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I've been wondering if its possible to discipline my child without disciplining myself. For the last few weeks, I have been having some trouble with one of my older children. She is growing up, and the tension of her inner world, is bubbling up into our family life, creating havoc. I will admit, that when this first started happening, I was shaken to the core. She has been angry, combative, and stubborn. Now, it’s easy to hear this, and classify this behavior as bad, or some label whose connotation feels the same as the word bad, but I know my child. I know that she is nurturing and kind. She is the kind of person that cares about why her baby brother is crying and tries to do what’s in her power to help him out. She is the kind of kid that cares about dogs in shelters that she’s never seen in person, and whose goal it is to build a shelter for abused or lost dogs, and homeless people…this angry person is not my child.
Believe me when I tell you that my first feeling was anger. I became upset when this started to happen. Why is she behaving in this manner? Did I do something wrong? Is there something that she needs that I am not providing…all of those typical mom guilt feelings running through my mind. The first instance hurt me deeply. I cried. I admit that it hurt my feelings. I cried a lot. This is not something that I am used to receiving from her. The second instance, I realized that that preteen age is serious and that I have to learn to understand – I looked for help. I consulted with a mom who I admire very much, and asked for advice, while I scoured the Internet for anything that can give me answers. I found this great article, regarding the changes that 9 year olds go through. The article explains that this is a critical age, in which the world of a child is starting to be left behind for the world of a more conscious teen/adult. She is basically in a stage of development where children begin to question themselves and their place in the world. Eureka!
With this new understanding I began to perceive what she is going through, and see it in a different way. It’s easy for us moms to take things personally at times. When our children begin to react to things, as human BE-ings, it’s easy to latch onto something that causes us hurt and react in ways that we know. In fact this is where she learned this behavior from, it’s a learned behavior from my own childhood. Watching her struggle with these big feelings, and her lack of understanding has reminded me that, this is an old family reaction that I’ve decided to end; reacting to things without fully understanding them: reacting to feelings without knowing their origins: and reacting to others with anger when there are so many emotions inside, and allowing them bubble up to the surface.
You see, my beautiful, kind, nurturing kid learned this as a child – how to react without understanding, because it’s how I started out as a mother, because it’s also what I learned as a child. Watching her struggle with this has reminded me of two things:
1. She is my reason for learning to do different, because I will not continue those patterns, and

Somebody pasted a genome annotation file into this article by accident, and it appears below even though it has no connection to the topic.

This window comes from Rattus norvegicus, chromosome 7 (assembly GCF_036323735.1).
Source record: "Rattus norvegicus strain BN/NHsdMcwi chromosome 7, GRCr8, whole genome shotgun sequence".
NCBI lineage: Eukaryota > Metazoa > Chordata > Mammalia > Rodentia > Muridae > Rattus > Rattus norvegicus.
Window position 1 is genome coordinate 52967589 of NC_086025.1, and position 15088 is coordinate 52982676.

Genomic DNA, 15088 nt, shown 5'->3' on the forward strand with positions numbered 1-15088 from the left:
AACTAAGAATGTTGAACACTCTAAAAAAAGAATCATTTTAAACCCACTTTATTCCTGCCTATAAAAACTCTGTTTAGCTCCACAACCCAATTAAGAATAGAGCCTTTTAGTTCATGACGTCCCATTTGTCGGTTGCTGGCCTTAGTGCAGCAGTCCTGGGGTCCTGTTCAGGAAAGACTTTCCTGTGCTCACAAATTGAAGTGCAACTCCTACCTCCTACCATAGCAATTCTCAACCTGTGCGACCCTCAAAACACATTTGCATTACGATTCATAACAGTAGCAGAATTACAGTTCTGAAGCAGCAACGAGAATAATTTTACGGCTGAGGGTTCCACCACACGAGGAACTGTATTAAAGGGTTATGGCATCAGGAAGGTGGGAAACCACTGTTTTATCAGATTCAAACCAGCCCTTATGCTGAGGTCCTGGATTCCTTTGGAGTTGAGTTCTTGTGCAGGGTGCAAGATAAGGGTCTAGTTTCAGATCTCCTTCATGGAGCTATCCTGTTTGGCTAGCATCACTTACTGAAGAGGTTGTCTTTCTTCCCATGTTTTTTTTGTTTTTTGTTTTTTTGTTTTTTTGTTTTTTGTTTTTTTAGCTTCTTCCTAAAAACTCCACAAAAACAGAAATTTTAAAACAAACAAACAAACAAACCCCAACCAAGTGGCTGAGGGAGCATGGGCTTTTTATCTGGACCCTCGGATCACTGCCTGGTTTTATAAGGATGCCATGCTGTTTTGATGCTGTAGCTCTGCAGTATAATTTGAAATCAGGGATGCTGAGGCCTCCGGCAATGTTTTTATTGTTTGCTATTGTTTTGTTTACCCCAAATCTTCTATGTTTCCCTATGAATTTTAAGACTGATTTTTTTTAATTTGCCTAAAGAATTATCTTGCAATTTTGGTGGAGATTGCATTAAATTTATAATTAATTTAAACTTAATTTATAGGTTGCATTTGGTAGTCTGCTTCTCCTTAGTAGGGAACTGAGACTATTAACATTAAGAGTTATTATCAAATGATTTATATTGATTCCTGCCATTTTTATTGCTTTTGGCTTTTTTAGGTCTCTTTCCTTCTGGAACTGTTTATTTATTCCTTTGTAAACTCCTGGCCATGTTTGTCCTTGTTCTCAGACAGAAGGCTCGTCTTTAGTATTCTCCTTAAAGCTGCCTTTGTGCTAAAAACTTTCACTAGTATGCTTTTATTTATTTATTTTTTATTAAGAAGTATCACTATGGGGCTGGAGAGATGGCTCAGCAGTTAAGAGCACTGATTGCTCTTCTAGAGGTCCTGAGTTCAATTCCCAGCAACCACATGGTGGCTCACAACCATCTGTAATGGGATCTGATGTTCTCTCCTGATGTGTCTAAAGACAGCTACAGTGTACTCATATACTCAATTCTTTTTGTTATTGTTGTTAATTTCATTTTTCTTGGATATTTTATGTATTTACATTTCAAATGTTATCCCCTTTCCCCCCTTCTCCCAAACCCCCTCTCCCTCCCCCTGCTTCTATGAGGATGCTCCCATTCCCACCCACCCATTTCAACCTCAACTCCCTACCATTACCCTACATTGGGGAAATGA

2. This is a never ending process where we all grow and learn from each other - learning to silence the emotions and old story is an important part of the process.
Because this is what I taught her in the beginning - how to react when one is scared of not understanding of situations, it is my job to stay balanced. Balanced so that I can help her understand and create different associations, learning to react in different ways. She reminds me of why I must continue to fight my old stories so that I do not revert to being that mom that does not understand and does not connect. She reminds me of the true meaning of discipline: to teach, and guide - to learn about myself, so that I can show her different possibilities. You see, the discipline in this situation has nothing to do with shaming her or making her feel guilty for being human, but has everything to do with me having self discipline, so that I don’t continue to react to her hurt and her cries for help in negative ways. The self-discipline to quiet those voices fuelled by past experience that say that I have to guilt, shame, yell back, or control.
I am always learning and growing, and have made it my life’s mission to continue to release old stories that no longer work, so that I can show my children a better way: understanding that I hold the key, and that I can show them that different ways are possible… we don’t have to continue in ways that we know - we can strive for better.
My action plan, while this period of change happens, is to connect with her as much as possible. Without reacting to the things that she is feeling. Helping her to understand her inner world, I will show her healthy boundaries, and show her how to release those feelings that she is learning about through a medium that she loves ex. music, art, reading, or writing – the choice is hers, while I walk her through her growing process.
As Martin Luther King, Jr. said, ….
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Understanding her silent plight is opening up in me, the desire to connect with her more, while I grow to become the mother that I always wanted to be. I strive to quiet the voices that tell me that they are not worthy of loving connection, even though they are human – one challenge, one child, one moments at a time.
I would love to hear from you in the comments. What are your tricks or tips to connect, or to understand.
Also, if you found this post inspirational or helpful in any way - or knows anyone that needs to read this, like and share! :)